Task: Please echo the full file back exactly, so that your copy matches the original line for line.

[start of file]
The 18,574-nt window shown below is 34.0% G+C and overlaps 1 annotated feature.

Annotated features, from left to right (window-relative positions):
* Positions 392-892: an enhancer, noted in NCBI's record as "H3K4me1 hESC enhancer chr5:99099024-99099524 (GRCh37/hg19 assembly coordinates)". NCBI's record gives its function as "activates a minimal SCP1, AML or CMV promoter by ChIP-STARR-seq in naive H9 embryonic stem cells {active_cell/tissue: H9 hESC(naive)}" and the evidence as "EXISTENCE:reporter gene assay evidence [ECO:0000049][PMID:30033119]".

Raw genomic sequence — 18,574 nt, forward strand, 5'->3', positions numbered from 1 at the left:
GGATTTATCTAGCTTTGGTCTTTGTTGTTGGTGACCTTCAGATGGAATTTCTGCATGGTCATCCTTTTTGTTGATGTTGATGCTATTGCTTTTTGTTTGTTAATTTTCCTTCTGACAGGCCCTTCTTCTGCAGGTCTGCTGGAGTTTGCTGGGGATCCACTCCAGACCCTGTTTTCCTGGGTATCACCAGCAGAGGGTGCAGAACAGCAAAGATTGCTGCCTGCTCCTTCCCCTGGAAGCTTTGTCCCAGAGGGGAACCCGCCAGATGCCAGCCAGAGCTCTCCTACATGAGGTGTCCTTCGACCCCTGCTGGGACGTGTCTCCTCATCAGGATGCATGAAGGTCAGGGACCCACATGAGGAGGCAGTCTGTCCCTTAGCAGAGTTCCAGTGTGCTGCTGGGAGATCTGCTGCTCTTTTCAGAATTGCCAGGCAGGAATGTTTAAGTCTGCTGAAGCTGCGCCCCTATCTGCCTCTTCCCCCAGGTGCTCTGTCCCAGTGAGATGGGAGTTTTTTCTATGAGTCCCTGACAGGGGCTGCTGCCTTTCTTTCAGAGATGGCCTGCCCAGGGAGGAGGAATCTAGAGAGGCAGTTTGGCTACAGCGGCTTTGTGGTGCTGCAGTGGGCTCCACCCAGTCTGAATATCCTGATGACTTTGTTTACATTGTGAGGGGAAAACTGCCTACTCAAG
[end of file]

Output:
The 18,574-nt window shown below is 34.0% G+C and overlaps 1 annotated feature.

Annotated features, from left to right (window-relative positions):
* Positions 392-892: an enhancer, noted in NCBI's record as "H3K4me1 hESC enhancer chr5:99099024-99099524 (GRCh37/hg19 assembly coordinates)". NCBI's record gives its function as "activates a minimal SCP1, AML or CMV promoter by ChIP-STARR-seq in naive H9 embryonic stem cells {active_cell/tissue: H9 hESC(naive)}" and the evidence as "EXISTENCE:reporter gene assay evidence [ECO:0000049][PMID:30033119]".

Raw genomic sequence — 18,574 nt, forward strand, 5'->3', positions numbered from 1 at the left:
GGATTTATCTAGCTTTGGTCTTTGTTGTTGGTGACCTTCAGATGGAATTTCTGCATGGTCATCCTTTTTGTTGATGTTGATGCTATTGCTTTTTGTTTGTTAATTTTCCTTCTGACAGGCCCTTCTTCTGCAGGTCTGCTGGAGTTTGCTGGGGATCCACTCCAGACCCTGTTTTCCTGGGTATCACCAGCAGAGGGTGCAGAACAGCAAAGATTGCTGCCTGCTCCTTCCCCTGGAAGCTTTGTCCCAGAGGGGAACCCGCCAGATGCCAGCCAGAGCTCTCCTACATGAGGTGTCCTTCGACCCCTGCTGGGACGTGTCTCCTCATCAGGATGCATGAAGGTCAGGGACCCACATGAGGAGGCAGTCTGTCCCTTAGCAGAGTTCCAGTGTGCTGCTGGGAGATCTGCTGCTCTTTTCAGAATTGCCAGGCAGGAATGTTTAAGTCTGCTGAAGCTGCGCCCCTATCTGCCTCTTCCCCCAGGTGCTCTGTCCCAGTGAGATGGGAGTTTTTTCTATGAGTCCCTGACAGGGGCTGCTGCCTTTCTTTCAGAGATGGCCTGCCCAGGGAGGAGGAATCTAGAGAGGCAGTTTGGCTACAGCGGCTTTGTGGTGCTGCAGTGGGCTCCACCCAGTCTGAATATCCTGATGACTTTGTTTACATTGTGAGGGGAAAACTGCCTACTCAAG